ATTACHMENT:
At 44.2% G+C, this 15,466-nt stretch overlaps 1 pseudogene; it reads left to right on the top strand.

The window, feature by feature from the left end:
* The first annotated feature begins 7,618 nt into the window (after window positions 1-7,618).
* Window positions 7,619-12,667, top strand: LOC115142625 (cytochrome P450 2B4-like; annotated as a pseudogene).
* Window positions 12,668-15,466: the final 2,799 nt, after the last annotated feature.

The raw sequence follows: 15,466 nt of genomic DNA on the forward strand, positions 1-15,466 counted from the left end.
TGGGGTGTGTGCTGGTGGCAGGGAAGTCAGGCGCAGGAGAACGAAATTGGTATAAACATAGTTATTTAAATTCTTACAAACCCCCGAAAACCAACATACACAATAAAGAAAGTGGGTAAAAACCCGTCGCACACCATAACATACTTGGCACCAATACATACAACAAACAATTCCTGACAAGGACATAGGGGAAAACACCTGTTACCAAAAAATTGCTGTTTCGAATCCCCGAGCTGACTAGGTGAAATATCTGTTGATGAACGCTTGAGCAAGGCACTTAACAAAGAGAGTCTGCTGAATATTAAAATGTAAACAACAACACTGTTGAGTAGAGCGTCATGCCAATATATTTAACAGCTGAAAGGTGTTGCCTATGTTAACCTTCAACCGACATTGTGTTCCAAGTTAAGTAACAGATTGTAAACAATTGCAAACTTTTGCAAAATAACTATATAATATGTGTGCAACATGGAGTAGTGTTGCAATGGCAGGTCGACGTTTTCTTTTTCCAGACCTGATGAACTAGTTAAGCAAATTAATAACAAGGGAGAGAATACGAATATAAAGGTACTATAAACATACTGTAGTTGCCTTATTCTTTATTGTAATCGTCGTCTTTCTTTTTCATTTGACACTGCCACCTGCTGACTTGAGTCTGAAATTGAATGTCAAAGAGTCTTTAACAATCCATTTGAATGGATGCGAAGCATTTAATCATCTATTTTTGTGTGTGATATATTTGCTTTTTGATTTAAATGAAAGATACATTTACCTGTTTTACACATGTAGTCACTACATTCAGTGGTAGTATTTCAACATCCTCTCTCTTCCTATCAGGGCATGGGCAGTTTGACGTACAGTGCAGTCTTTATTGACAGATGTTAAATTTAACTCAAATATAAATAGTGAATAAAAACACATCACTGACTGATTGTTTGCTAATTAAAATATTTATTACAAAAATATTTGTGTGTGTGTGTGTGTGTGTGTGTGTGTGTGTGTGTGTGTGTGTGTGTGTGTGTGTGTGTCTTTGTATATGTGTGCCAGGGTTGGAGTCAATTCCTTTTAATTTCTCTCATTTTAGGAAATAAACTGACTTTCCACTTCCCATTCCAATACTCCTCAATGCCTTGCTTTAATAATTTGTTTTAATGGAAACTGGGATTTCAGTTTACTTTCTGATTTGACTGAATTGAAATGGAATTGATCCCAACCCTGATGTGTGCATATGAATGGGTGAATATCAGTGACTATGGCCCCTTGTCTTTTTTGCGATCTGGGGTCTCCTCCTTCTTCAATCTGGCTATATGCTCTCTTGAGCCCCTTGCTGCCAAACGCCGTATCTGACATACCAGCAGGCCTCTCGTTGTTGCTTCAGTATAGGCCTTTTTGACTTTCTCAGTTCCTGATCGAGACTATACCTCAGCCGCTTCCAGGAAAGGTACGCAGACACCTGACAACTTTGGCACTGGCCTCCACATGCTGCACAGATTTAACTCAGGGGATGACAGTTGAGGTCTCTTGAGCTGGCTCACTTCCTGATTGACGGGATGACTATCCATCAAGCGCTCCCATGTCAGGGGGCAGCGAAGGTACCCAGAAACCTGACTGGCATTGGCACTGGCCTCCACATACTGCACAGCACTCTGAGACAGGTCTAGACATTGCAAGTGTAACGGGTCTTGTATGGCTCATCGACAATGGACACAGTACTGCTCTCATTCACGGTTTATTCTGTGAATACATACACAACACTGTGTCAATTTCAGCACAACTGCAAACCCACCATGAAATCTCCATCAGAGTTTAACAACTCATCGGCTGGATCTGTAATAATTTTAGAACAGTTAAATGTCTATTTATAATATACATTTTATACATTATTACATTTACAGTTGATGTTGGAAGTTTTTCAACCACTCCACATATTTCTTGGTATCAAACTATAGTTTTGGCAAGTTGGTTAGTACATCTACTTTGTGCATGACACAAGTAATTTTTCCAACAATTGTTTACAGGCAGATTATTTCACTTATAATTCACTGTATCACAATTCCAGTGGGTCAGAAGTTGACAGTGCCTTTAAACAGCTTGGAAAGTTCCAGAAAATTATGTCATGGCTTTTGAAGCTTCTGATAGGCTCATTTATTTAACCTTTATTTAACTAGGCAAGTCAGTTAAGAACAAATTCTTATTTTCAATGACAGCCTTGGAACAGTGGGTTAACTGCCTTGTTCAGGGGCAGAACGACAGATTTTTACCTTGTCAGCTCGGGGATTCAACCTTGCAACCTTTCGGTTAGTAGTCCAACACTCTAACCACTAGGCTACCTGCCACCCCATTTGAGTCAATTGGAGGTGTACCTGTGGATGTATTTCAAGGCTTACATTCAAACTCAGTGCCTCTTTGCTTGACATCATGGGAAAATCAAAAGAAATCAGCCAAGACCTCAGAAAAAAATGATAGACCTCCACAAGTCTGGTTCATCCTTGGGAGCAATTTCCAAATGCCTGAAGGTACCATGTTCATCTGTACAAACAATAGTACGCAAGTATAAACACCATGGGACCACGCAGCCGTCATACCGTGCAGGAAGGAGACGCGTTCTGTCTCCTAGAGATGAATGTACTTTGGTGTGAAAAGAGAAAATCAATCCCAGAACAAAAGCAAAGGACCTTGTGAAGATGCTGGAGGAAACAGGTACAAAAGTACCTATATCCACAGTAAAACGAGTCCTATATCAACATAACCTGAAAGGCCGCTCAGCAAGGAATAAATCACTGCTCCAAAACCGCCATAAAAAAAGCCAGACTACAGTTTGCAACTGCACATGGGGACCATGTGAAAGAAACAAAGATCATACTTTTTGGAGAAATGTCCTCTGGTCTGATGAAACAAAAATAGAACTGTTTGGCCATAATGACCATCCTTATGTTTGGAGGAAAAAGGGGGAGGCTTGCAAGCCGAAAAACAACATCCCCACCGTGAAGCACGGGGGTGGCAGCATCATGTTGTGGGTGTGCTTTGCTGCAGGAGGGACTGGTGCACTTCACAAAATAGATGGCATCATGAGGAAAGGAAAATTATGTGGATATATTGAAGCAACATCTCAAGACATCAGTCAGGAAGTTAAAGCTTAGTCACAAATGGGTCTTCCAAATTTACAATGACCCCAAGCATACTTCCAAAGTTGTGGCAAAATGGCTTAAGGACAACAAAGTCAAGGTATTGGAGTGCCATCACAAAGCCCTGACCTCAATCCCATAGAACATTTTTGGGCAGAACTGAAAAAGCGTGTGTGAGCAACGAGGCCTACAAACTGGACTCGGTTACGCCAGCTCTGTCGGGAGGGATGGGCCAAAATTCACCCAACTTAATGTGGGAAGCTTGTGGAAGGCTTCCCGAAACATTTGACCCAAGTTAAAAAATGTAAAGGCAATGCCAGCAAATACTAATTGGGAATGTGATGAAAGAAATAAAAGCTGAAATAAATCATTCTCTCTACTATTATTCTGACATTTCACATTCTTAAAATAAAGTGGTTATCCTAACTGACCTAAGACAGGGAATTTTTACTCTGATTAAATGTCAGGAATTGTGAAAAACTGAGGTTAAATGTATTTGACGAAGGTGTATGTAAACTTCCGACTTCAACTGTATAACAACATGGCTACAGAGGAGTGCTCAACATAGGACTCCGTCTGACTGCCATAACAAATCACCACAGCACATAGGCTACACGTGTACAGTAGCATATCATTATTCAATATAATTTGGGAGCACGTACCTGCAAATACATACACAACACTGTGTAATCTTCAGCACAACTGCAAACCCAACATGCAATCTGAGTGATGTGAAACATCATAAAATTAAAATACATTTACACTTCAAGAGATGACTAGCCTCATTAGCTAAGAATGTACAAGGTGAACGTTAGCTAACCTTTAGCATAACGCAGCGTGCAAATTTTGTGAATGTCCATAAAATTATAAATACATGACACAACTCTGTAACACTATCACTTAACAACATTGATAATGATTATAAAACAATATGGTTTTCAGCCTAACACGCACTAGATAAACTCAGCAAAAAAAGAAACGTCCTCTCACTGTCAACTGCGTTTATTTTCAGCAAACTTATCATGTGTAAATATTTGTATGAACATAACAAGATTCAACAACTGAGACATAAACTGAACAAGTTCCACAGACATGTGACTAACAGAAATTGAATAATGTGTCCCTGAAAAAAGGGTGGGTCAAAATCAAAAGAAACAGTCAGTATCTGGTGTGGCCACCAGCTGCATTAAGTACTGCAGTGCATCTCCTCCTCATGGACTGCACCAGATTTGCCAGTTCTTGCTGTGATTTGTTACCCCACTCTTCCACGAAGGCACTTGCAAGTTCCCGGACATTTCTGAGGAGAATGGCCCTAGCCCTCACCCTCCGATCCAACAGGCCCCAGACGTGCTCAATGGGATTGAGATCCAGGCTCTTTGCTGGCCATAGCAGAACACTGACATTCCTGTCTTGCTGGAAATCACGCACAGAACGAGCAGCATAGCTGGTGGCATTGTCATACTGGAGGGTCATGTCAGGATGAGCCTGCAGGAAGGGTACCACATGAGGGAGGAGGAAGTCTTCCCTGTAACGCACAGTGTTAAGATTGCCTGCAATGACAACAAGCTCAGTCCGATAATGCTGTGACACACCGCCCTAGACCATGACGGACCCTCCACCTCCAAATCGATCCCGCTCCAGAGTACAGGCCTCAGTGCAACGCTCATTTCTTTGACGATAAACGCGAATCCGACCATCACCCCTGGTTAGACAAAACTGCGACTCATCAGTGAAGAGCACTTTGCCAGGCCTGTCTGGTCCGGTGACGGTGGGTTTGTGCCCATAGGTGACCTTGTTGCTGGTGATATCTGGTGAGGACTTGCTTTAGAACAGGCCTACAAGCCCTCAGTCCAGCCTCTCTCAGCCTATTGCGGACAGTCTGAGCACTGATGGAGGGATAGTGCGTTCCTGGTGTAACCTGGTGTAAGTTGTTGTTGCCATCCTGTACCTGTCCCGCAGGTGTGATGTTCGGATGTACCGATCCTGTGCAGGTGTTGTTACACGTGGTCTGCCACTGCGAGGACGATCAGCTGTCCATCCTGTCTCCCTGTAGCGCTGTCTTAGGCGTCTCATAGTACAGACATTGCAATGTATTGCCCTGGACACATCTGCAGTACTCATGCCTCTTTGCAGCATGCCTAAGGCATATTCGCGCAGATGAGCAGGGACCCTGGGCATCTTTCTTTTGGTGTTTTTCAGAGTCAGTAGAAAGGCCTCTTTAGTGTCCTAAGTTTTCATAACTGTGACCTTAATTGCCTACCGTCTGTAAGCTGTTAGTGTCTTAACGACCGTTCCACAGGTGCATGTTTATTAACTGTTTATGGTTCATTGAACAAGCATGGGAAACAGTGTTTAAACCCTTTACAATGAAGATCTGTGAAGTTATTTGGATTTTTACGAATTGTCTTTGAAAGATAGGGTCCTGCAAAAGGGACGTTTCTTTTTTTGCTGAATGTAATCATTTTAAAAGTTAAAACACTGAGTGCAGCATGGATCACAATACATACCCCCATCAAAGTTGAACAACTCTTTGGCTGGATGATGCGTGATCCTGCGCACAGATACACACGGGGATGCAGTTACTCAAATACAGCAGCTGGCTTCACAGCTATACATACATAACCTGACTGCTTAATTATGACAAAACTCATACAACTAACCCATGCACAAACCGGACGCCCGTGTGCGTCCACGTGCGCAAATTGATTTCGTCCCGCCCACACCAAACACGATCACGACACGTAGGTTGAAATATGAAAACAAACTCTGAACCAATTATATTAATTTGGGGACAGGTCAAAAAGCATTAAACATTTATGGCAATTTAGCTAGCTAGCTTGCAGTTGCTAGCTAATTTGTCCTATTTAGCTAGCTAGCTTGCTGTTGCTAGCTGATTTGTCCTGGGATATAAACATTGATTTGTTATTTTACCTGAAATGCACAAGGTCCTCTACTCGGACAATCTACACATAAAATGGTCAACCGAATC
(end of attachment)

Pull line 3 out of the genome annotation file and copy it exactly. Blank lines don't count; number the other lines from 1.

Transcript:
* The first annotated feature begins 7,618 nt into the window (after window positions 1-7,618).